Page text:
On Her Own

Budget redux

Money money money. It’s the time of year when I start thinking about gathering up all of my tax documents and emerging from post-holiday bill season, so I like to take another look at my budget and make sure I’m on track. I’m sure many of you have your own reminders of when you need to do that, or maybe this post will act that way for you. Whether we live paycheck-to-paycheck or have a comfortable cushion, it’s important to take stock once a while and make sure we’re not only where we want to be, but headed in the direction that’s right for us financially. Even for those of us who have already put together excellent budgets and are doing a good job of sticking with them – first of all, please share your tips and tricks! But second, when was the last time you made sure that those budgets reflect where you are in life today? Let’s talk about a few things that might drive re-prioritizing your spending and saving plans:

Your life circumstances have changed or you anticipate a possible change. Maybe you’ve started thinking about having a child, or getting married, or perhaps getting divorced. Maybe you’re starting to toy with the idea of a career switch, or a move across the country to be closer to (or further from!) family or friends. In today’s reality, one of the first things you’re going to need to do to make that happen as painlessly as possible is to get your finances in order. The things you’ll have to spend your money on will change, and you might need additional savings to pull it off. Even if it’s just a glimmer of an idea that you’re coming up on a big life event, adjusting your budget in advance can be a welcome cushion because no matter how welcome the new situation is, it’s still going to be a source of stress.

Your income levels have changed. Whether you’ve had to take a pay cut because of the pandemic or otherwise, picked up a side job, or have learned that you’re getting a bonus, basing your spending on the wrong amount of income can become problematic. Making the budget work on a month to month basis can be fine, right up until it isn’t. It’s easy to not really know if the balance in your bank account is moving in the direction you need or want if you’re not tracking it specifically instead of relying on vague memories of what you had in there last time you looked and a rough idea of what bills are coming up. Instead, it might be better to examine what and how you’re spending, taking into account your actual current income, to make sure that you’re not over-spending or to see if maybe you have a little extra room you didn’t know you had to start padding your emergency fund or saving for a special splurge.

Your priorities have changed. It happens to everyone: you get a new hobby, discover a new favorite drink, drift out of your regular Quizzo night (is Quizzo a thing in other parts of the country?), decide you don’t really need anymore of that one collectible you were really into. Because it’s not always intentional, you might not notice that you’re increasingly spending money in one area or letting your budget stay flush in another. You might be spending the same total amount as you always do, but it’s coming out of different buckets. There’s nothing wrong with that for overall living within your means, but it can make being ready for the future harder. It’s also easy to creep up spend slowly, but even if you find that you’re actually under your total budget, you’re giving up the opportunity to be sure you don’t let your new priority take over your financial life.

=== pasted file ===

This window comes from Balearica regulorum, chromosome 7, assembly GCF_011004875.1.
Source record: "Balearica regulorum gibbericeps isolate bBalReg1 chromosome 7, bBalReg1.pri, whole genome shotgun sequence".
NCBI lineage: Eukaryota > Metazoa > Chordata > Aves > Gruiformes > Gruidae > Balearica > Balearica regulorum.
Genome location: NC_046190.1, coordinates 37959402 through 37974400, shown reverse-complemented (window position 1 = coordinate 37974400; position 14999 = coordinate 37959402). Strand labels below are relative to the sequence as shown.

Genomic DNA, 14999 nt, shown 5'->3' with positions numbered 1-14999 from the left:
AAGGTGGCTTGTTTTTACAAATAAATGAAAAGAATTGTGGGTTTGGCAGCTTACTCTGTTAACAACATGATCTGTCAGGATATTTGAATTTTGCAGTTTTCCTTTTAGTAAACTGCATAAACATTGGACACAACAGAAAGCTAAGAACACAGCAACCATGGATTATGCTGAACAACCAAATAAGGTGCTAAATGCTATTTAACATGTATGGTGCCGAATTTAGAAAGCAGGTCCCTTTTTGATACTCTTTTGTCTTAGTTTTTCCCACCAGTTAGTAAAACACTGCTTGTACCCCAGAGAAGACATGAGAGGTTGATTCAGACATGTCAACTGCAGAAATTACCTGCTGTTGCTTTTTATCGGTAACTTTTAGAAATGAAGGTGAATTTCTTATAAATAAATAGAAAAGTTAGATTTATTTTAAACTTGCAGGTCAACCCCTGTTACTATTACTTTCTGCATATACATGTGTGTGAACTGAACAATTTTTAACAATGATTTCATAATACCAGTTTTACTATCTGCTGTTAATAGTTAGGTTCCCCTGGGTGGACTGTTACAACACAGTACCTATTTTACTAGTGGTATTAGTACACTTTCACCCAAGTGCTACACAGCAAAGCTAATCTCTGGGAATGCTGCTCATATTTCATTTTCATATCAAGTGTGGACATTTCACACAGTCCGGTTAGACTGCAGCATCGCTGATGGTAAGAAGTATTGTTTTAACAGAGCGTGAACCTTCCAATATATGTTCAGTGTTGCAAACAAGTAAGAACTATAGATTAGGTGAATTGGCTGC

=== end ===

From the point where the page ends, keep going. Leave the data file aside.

You aren’t following your budget anyway. Let’s admit it – we’ve all been there, either ignoring our budget or having to admit we don’t actually have one. It’s totally normal and natural and frankly, it doesn’t matter how or why it happens. What’s important is noticing that it has, and doing something about it. You can start simple and just set a realistic base number you want your bank account to be at the end of every month after your bills are paid or your credit card bill to max at before its due date. You might even set a calendar reminder with that number or future numbers to check in with yourself regularly. Or you can get as complicated as shoving all of your accounts into financial software, planning where every cent of your income goes, and tracking it on a daily basis. Or somewhere in between, something that means that you aren’t just praying that your income will be enough for all of your regular needs and that your normal expenses aren’t growing beyond what you can pay without going into unplanned debt.

You haven’t taken a look at your financial picture in a while. Sometimes life just gets busy and since we are fortunate enough not to be struggling heavily with our bills, or because we’re having so much trouble making ends meet, we just stop paying attention to the specifics of what’s going in and out of our bank accounts. We just…make it work and that’s enough. Certainly it’s enough to be proud of, because we’re getting through today, to tomorrow, and even the day after. But we have the opportunity to make our futures just a little bit easier, a little bit more predictable. That’s why spending a rare free evening or weekend day taking a fresh look at all of our accounts, at all of our income, at all of our expenses, and doing our best to reshuffle all of the pieces to waste the least amount of money, get out of the most possible debt, and save the most efficiently for a future treat or emergency, is a worthwhile chunk of self-care time. It won’t feel as good as a bubble bath, but nobody says you can’t soak your feet or put on a face mask while you’re doing it.

So…which one are you at? And when are you going to do something about it?

Hi, I'm Annette.

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